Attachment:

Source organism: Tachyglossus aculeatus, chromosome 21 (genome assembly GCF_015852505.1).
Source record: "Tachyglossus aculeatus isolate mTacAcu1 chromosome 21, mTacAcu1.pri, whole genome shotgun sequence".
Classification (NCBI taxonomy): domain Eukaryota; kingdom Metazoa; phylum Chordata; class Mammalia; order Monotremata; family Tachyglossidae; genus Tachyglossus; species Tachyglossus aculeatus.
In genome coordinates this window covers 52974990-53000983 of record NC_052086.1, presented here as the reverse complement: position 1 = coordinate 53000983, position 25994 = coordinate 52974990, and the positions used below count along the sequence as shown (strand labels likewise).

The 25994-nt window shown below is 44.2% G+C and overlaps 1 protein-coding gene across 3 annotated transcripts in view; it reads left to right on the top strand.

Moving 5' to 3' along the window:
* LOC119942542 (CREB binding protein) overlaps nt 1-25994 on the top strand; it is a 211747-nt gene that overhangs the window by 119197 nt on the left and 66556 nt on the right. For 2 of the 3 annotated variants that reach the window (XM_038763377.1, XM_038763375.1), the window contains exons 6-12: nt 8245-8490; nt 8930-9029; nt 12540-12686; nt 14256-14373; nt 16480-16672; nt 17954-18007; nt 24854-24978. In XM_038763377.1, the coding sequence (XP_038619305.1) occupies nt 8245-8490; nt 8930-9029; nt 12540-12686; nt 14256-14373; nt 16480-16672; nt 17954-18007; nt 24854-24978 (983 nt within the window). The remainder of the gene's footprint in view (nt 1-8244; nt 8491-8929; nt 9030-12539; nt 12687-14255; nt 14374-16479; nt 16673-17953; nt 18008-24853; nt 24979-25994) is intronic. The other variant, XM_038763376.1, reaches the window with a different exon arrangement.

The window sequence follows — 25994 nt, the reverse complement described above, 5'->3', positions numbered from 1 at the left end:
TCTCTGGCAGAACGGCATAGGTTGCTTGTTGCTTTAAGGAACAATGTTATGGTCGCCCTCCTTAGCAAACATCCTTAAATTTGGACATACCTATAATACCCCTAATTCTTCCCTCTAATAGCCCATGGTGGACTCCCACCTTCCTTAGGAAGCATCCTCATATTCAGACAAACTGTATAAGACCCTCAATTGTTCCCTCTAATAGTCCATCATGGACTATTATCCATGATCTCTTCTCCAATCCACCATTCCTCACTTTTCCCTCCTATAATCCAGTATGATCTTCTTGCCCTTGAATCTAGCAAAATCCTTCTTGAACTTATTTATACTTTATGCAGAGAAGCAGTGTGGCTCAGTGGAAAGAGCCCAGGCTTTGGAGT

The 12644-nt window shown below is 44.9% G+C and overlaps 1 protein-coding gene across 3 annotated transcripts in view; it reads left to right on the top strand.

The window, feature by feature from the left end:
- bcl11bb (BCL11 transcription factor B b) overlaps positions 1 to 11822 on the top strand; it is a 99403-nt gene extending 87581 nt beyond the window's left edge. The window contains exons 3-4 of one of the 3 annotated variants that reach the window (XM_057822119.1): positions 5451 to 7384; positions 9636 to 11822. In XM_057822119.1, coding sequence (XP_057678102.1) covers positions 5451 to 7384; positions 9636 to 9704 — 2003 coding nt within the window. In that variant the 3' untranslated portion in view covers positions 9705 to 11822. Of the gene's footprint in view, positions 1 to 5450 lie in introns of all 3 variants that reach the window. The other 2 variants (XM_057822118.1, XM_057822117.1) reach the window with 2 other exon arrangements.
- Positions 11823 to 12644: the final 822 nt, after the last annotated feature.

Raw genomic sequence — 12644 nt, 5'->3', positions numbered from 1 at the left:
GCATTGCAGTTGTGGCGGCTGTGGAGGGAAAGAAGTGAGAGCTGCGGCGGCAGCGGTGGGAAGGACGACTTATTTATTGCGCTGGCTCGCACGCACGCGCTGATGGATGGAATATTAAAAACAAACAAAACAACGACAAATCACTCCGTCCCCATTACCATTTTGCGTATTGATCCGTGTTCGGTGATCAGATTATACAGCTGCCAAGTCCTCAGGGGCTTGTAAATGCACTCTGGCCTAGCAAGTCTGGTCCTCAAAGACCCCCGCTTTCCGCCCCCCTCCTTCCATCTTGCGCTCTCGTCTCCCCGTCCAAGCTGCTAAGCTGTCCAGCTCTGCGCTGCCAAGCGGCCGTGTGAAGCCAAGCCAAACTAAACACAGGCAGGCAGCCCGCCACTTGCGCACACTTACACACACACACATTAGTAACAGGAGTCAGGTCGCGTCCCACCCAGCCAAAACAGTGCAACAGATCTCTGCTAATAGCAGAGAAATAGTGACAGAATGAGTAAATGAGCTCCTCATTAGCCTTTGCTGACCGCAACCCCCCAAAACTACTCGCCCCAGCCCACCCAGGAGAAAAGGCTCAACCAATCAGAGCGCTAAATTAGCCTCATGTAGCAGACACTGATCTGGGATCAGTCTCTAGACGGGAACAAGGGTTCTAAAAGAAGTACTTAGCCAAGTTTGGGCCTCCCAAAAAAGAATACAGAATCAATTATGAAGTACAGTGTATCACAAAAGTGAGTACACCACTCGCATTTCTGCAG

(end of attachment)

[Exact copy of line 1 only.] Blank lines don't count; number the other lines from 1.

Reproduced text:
Source organism: Tachyglossus aculeatus, chromosome 21 (genome assembly GCF_015852505.1).